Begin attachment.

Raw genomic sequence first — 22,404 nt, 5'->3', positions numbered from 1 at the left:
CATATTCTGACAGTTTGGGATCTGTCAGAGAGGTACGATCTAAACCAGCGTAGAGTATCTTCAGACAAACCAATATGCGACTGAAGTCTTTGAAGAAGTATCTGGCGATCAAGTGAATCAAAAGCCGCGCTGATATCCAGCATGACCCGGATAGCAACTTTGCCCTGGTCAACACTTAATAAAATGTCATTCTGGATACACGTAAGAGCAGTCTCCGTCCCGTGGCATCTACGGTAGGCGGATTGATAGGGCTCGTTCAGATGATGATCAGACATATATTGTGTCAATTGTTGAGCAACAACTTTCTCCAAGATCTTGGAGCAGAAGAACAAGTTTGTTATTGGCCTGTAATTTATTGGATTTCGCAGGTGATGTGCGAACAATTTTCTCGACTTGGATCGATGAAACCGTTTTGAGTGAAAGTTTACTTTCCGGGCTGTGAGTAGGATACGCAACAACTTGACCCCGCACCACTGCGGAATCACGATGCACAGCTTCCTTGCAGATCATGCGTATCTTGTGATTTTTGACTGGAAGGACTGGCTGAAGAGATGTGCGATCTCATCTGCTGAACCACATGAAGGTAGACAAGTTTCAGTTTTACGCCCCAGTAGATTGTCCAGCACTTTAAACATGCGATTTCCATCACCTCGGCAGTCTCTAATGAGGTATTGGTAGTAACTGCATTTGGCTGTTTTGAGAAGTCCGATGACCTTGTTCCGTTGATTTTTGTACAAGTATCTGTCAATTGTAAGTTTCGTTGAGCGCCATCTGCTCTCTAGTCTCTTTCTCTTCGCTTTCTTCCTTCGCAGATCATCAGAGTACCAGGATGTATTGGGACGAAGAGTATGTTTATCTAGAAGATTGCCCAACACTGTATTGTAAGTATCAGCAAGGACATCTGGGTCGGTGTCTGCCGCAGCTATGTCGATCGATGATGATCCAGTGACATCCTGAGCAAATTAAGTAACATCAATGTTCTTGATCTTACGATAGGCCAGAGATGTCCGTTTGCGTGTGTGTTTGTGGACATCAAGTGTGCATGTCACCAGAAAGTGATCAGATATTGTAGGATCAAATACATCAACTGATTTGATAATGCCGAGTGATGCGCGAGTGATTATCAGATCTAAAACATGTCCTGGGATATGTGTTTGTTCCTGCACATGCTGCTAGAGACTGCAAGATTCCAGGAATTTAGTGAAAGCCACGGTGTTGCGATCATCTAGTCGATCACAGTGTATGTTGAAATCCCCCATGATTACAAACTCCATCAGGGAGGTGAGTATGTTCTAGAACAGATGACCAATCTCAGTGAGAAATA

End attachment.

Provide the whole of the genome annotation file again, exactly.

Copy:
Raw genomic sequence first — 22,404 nt, 5'->3', positions numbered from 1 at the left:
CATATTCTGACAGTTTGGGATCTGTCAGAGAGGTACGATCTAAACCAGCGTAGAGTATCTTCAGACAAACCAATATGCGACTGAAGTCTTTGAAGAAGTATCTGGCGATCAAGTGAATCAAAAGCCGCGCTGATATCCAGCATGACCCGGATAGCAACTTTGCCCTGGTCAACACTTAATAAAATGTCATTCTGGATACACGTAAGAGCAGTCTCCGTCCCGTGGCATCTACGGTAGGCGGATTGATAGGGCTCGTTCAGATGATGATCAGACATATATTGTGTCAATTGTTGAGCAACAACTTTCTCCAAGATCTTGGAGCAGAAGAACAAGTTTGTTATTGGCCTGTAATTTATTGGATTTCGCAGGTGATGTGCGAACAATTTTCTCGACTTGGATCGATGAAACCGTTTTGAGTGAAAGTTTACTTTCCGGGCTGTGAGTAGGATACGCAACAACTTGACCCCGCACCACTGCGGAATCACGATGCACAGCTTCCTTGCAGATCATGCGTATCTTGTGATTTTTGACTGGAAGGACTGGCTGAAGAGATGTGCGATCTCATCTGCTGAACCACATGAAGGTAGACAAGTTTCAGTTTTACGCCCCAGTAGATTGTCCAGCACTTTAAACATGCGATTTCCATCACCTCGGCAGTCTCTAATGAGGTATTGGTAGTAACTGCATTTGGCTGTTTTGAGAAGTCCGATGACCTTGTTCCGTTGATTTTTGTACAAGTATCTGTCAATTGTAAGTTTCGTTGAGCGCCATCTGCTCTCTAGTCTCTTTCTCTTCGCTTTCTTCCTTCGCAGATCATCAGAGTACCAGGATGTATTGGGACGAAGAGTATGTTTATCTAGAAGATTGCCCAACACTGTATTGTAAGTATCAGCAAGGACATCTGGGTCGGTGTCTGCCGCAGCTATGTCGATCGATGATGATCCAGTGACATCCTGAGCAAATTAAGTAACATCAATGTTCTTGATCTTACGATAGGCCAGAGATGTCCGTTTGCGTGTGTGTTTGTGGACATCAAGTGTGCATGTCACCAGAAAGTGATCAGATATTGTAGGATCAAATACATCAACTGATTTGATAATGCCGAGTGATGCGCGAGTGATTATCAGATCTAAAACATGTCCTGGGATATGTGTTTGTTCCTGCACATGCTGCTAGAGACTGCAAGATTCCAGGAATTTAGTGAAAGCCACGGTGTTGCGATCATCTAGTCGATCACAGTGTATGTTGAAATCCCCCATGATTACAAACTCCATCAGGGAGGTGAGTATGTTCTAGAACAGATGACCAATCTCAGTGAGAAATA